All the week’s “atj” newsworthy items wrapped up
Texas – Texas Access to Justice Commission and Foundation Recognize Major Contributors to Texas Legal Aid
Chicago, Illinois – ABA Invites Obama to it Annual Meeting
Washington, D.C. – 2nd ABA National Conference on Employment of Lawyers with Disabilities (Hurry for the EARLY BIRD special because after June 1st the registration increases)
United States Supreme Court – President Obama nominates Judge Sonia Sotomayor for the U.S. Supreme Court (For more news links, click here. For blog coverage, click here.)
Brooklyn, New York – A Call for Pro Bono at Boro Hall
Lexington, Kentucky – Interview with a True Change Agent
Nashville, Tennessee – New Legal Advice Clinic to Help with Debt Issues
Richmond, Virginia – LINC Recognizes Outstanding Volunteers
Public Justice Center – Donor Inspires Us with $10,000 Gift
Ventura County, California – New County Program Helping Low-Income Families Adopt
Winston-Salem, North Carolina – Practical Paralegalism: Paying it Forward
Oklahoma City, Oklahoma – Credit Card Reforms Could Help Statements
Fairfield, Connecticut – Hard Times Force People Into Family Court “Solo”
Honolulu, Hawaii – Starn O’Toole Marcus & Fisher Supports Access to Justice Commission
Australia – Pro Bono Work Good for Law Students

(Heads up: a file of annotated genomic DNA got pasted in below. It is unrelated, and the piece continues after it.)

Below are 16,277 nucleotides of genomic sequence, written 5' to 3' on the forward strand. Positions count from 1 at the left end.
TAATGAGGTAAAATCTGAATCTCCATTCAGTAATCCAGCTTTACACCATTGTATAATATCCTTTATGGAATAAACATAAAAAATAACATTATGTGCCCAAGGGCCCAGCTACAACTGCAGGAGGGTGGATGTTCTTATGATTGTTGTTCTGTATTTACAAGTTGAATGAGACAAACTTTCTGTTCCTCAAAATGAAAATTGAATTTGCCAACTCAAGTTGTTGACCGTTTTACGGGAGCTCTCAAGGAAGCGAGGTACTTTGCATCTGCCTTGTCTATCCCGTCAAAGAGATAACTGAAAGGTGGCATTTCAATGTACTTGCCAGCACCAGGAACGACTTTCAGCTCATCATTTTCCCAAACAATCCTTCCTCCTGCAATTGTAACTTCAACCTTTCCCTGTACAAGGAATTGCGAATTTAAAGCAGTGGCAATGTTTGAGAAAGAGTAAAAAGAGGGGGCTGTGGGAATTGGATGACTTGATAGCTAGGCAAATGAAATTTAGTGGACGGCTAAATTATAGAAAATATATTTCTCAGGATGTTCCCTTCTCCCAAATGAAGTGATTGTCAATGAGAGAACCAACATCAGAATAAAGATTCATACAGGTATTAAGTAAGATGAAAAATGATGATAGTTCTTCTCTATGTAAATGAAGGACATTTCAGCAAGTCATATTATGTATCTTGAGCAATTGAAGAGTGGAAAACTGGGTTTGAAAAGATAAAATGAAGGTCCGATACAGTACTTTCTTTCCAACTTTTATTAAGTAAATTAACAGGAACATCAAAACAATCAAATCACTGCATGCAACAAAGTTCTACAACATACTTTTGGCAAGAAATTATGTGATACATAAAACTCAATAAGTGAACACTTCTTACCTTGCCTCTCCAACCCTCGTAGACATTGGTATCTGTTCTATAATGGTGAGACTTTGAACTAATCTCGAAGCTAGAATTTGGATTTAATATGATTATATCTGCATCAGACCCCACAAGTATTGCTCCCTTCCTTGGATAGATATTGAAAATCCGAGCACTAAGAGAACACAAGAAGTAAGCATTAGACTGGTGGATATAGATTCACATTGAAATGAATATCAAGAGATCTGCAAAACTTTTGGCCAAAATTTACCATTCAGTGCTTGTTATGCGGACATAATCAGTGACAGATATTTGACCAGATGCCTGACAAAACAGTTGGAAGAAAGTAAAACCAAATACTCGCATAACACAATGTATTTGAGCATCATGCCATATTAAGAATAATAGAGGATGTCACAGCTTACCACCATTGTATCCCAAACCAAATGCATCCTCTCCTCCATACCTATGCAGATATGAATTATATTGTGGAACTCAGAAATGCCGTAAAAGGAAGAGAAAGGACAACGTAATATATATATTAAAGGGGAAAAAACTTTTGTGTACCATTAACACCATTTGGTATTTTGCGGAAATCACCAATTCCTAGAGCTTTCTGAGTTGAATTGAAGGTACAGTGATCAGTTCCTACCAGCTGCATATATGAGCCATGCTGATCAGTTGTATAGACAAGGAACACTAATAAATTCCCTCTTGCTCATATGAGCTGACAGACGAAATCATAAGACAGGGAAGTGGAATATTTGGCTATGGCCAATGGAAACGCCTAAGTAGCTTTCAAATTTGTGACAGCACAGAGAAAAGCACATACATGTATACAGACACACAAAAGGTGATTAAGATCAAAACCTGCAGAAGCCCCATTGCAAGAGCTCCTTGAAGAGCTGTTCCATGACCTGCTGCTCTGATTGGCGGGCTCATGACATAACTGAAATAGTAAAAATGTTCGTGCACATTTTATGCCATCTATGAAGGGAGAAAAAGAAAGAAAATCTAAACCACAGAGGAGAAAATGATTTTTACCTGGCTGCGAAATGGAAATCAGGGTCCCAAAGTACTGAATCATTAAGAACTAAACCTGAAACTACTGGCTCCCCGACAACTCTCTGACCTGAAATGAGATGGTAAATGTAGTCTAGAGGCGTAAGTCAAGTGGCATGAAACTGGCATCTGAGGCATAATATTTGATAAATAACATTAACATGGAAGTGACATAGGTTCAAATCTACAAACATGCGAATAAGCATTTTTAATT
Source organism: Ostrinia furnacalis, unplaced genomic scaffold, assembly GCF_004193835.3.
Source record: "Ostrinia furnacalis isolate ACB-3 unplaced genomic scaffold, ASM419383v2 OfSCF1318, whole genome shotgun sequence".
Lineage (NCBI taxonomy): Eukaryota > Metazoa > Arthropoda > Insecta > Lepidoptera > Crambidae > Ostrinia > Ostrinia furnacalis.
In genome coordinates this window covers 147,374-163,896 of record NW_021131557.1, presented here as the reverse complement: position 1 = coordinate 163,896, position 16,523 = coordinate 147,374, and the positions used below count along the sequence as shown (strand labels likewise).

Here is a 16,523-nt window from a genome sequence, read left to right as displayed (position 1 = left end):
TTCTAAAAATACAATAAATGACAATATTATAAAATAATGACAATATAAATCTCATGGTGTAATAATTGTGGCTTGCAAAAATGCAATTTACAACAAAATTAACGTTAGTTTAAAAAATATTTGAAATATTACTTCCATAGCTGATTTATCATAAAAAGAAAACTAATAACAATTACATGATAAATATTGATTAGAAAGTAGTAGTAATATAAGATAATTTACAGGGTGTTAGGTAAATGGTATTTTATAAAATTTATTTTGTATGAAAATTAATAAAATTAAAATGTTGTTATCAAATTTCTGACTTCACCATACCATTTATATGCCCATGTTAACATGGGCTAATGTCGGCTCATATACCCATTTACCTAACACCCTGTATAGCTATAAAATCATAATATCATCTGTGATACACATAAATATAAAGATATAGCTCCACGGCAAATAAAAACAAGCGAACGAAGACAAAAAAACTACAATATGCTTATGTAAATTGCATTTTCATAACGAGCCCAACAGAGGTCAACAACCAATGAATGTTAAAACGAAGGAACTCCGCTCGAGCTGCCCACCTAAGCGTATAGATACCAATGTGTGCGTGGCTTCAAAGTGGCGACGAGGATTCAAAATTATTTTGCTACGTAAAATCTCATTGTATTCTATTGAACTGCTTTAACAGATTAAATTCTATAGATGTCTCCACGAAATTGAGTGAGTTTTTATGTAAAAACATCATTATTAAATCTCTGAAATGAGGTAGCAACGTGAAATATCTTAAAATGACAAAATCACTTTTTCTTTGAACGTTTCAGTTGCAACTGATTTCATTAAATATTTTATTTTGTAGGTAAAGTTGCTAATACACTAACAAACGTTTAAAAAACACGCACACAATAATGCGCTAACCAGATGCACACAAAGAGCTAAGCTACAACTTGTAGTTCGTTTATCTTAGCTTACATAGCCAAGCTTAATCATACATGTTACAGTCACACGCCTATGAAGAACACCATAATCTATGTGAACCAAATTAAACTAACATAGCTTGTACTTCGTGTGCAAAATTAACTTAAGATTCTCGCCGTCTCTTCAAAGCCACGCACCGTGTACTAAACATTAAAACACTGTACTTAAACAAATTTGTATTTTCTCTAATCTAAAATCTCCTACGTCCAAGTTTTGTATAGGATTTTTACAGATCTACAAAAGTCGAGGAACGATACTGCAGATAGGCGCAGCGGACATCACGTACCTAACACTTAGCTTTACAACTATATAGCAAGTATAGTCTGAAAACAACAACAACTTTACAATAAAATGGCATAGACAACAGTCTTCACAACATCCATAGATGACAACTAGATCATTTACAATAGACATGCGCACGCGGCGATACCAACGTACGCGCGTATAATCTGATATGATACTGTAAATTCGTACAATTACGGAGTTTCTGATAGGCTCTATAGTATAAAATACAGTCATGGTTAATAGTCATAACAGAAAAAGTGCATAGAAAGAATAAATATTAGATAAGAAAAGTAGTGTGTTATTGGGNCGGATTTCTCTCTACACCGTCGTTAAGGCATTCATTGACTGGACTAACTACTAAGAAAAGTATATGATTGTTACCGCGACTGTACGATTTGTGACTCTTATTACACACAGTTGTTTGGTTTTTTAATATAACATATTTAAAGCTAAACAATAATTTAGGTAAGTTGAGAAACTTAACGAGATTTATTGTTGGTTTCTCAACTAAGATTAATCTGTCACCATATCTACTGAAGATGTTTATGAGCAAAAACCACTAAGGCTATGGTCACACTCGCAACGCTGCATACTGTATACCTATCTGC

New York, New York – Pro Bono Recruitment Drive
San Diego, California – Law Made Public: Legal Research Class for the Self-Represented Litigant
New York City?
Sitting in my office, overlooking Finlay Park in Columbia, South Carolina may seem far removed from New York City but people living in poverty NYC and SC share similar legal problems. Consider the recent New York Times Editorial that advocates for stable funding for Legal Services.
People need decent representation when doing battle with bad landlords and employers, callous health maintenance organizations and government agencies, disgruntled business partners and grasping relatives. And in an era of predatory home loans, the legal needs of distressed homeowners are urgent and steadily rising.
Advocates for the poor argue, persuasively, that outlays for civil legal services are budgetary pennies that save many dollars. A foreclosure prevented is an eviction avoided, a family kept from homelessness — and a considerable burden lifted from the government’s social-service safety net. With legal help, poor people can avoid litigation, easing the load on judges and courtrooms. They can get food stamps, leveraging federal dollars in an underused program. If they avoid the poorhouse they will have, by definition, more money to spend, increasing sales tax revenues and benefiting local businesses.
The same arguments can be made here, in South Carolina.
Isn’t it time we acted accordingly?
To make a donation to fund legal services, visit the South Carolina Bar Foundation or click here.